Meanwhile, the Malaita Eagle Force (MEF) was formed to uphold Malaitan interests. The Government appealed to the Commonwealth Secretary General for assistance. The Honiara Peace Accord was agreed on 28 June 1999. Despite this apparent success the underlying problems remained unresolved and had already resulted in the death or serious injury of 30,000 civilians. The accord soon broke down and fighting broke out again in June 2000.
Malaitans took over some armouries at their home island and Honiara and helped by that, on 5 June 2000 the MEF seized the parliament by force.
Shorter: There was a civil war. In 2003 the government requested and received international help to stem the violence. This explains Lott’s carefully chosen timeframe, 2000 to 2002, the time of the insurrection. Time required for me to find this information: significantly less than it took to copy and paste it.
From this we can conclude that Lott a) co-mingled killings from wars with school shootings to tilt the scales and defend gun mayhem, b) led other gun fanatics to do the same, c) fabricated a conspiracy, and d) given that with his background he must know better almost certainly did this purposefully. That’s lots of lies for one paragraph, the first to cite anything, and his paper is 34 pages long.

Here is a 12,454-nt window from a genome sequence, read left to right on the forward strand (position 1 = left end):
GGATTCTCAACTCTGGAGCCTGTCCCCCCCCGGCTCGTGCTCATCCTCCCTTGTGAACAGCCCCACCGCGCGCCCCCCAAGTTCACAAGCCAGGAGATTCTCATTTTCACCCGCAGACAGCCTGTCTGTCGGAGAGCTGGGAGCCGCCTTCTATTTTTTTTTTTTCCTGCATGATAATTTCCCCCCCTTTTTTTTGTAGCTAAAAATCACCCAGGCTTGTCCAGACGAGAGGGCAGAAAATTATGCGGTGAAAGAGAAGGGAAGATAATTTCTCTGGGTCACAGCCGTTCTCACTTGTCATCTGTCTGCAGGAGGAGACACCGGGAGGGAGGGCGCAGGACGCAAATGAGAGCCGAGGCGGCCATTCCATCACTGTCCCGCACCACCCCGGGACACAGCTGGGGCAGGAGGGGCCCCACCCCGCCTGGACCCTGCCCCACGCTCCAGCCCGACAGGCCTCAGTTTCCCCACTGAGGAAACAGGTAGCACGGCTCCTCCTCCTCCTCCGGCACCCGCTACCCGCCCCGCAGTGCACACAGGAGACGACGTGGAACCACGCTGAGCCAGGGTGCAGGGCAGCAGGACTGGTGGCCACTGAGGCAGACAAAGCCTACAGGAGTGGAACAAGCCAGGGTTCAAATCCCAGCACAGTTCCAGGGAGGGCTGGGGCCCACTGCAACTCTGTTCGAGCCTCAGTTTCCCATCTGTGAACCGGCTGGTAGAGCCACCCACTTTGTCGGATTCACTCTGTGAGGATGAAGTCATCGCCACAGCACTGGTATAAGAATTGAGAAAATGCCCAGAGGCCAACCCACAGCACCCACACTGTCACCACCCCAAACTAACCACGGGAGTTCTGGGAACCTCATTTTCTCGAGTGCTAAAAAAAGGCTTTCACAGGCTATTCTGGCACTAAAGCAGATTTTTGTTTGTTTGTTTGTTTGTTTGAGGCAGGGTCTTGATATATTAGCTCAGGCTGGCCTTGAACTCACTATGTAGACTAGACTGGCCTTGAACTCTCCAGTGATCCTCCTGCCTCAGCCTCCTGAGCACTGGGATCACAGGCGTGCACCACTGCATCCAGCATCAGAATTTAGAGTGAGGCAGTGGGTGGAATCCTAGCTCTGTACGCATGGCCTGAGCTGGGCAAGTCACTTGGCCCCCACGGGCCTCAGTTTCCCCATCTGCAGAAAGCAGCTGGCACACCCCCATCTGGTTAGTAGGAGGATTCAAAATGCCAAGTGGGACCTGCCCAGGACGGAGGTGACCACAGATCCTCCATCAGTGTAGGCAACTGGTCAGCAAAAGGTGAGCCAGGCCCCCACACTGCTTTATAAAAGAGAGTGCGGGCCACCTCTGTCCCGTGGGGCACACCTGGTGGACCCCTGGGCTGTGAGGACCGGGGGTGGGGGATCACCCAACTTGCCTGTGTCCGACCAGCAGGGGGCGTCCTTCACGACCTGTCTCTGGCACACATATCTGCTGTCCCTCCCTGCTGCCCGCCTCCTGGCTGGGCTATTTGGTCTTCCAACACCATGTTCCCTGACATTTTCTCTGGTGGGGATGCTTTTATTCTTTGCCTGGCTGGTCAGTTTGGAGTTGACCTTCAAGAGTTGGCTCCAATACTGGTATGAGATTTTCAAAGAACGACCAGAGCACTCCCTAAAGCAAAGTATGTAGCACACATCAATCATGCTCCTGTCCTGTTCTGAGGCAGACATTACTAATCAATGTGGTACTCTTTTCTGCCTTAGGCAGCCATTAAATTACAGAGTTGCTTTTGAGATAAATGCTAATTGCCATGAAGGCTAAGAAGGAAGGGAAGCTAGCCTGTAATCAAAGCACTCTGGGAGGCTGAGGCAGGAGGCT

Lott does cite the list of countries by his definition of mass shootings per capita towards the end of his paper. First is the Northern Mariana Islands, which is a US Commonwealth and doesn’t belong on the list. Then comes Iraq: I’ve heard there’s been some problems with war and violence there. Next up is the Solomon Islands: already rebutted that one. Rounding out the top-ten comes, in order, Guyana, Afghanistan, Algeria, Somalia, the West Bank and Gaza Strip, Burundi, and Columbia, nine traditional war zones and one drug war zone.